One of the archetypes featured in Doctor Who is the Hero, representing the Doctor. According to Jung, he defines the archetypal hero as “a symbol which unites the opposites; a mediator, bringer of healing, that is, one who makes whole” (Jung). The hero’s nature is “human but raised to the limit of the supernatural–he is “semi-divine” (Jung). Jung symbolizes the hero fighting great odds yet with human vulnerability. This “paradox,” according to Jung, “is the essence of the hero and runs through his whole destiny like a red thread” (Jung). In the case of the Doctor, the paradox allows him to use his advance knowledge to help others. Joseph Campbell elaborated Jung’s theory by studying myths and legends from all over the world. Joseph Campbell’s The Hero with a Thousand Faces discusses the archetypal hero, asserting that the hero undergoes a transformation:
1. The Primordial Hero and the Human
2. Childhood of the Human Hero
3. The Hero as Warrior
4. The Hero as Lover
5. The Hero as Emperor and as Tyrant
6. The Hero as World Redeemer
7. The Hero as Saint
8. Departure of the Hero
I believe that the Doctor embarks on a journey and experiences a transformation. Because the new series of Doctor Who begins after the events of the Time War, audiences remain unaware of the Doctor’s upbringing. However, the Ninth Doctor’s story begins after the Time War, which reflects the hero as a warrior. Throughout the narration, the Doctor gradually reveals he brought an end to the Time War. Although Campbell argues that the hero fights a battle to transition from child to adult, in this case, the fight serves a different purpose. The Time War destroyed worlds, killed innocent lives, and brought the universe to the brink of extinction, yet the Doctor ultimately decides to bring an end to the war by committing genocide. By ending the Time War, the Doctor saves millions of lives, yet the Doctor remains traumatized by the event, thereby becoming a lone survivor.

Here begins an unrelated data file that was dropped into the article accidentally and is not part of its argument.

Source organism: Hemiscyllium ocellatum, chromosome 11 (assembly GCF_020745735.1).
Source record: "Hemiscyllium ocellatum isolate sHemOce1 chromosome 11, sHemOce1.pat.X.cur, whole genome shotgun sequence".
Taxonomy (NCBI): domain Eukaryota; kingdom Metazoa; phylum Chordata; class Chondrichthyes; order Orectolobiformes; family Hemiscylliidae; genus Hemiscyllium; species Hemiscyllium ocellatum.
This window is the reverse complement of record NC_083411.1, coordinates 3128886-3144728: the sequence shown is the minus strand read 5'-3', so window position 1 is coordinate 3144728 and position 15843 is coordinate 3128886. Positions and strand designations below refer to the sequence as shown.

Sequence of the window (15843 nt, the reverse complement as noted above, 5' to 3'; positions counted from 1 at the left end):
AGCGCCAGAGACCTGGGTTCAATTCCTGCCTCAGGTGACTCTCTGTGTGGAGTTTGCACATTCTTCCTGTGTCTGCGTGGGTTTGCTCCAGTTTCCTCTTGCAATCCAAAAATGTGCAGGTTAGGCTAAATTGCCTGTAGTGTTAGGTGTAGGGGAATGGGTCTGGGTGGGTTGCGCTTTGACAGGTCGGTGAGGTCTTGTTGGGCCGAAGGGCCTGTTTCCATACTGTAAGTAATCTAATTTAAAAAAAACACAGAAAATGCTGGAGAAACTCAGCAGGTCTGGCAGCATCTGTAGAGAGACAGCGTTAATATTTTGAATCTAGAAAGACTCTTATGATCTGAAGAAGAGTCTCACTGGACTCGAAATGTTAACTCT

For “The Hero as Lover,” Campbell defines the hero’s love interest (or maiden) as “the image of his destiny which he is to release from the prison of enveloping circumstance” (293). Rose Tyler, one of the Doctor’s companions, serves as the Doctor’s love interest. When the Doctor and Rose meet, the Doctor has a nihilistic attitude, yet over time, she gradually has an effect on the Doctor. Her time with the Doctor helps heal the Doctor’s damaged soul. The maiden represents the “other portion” of the hero (293). If the hero represents masculine qualities, the maiden represents feminine qualities such as emotion and intuition. While Rose’s time with the Doctor allows her to become a better version of herself, she also helped the Doctor. For example in “Journey’s End,” the Doctor tells Rose that she “made [him] better.” According to Campbell, a hero encounters difficult trials in order to make himself worthy of his beloved. Although the tasks are difficult, “no task in the world is beyond his skill” (295). The hero often receives help, which often includes help from the maiden. In “Doomsday,” the Doctor and Rose are tragically separated from one another, yet in series 4 Rose finds a way to warn the Doctor about an impending doom.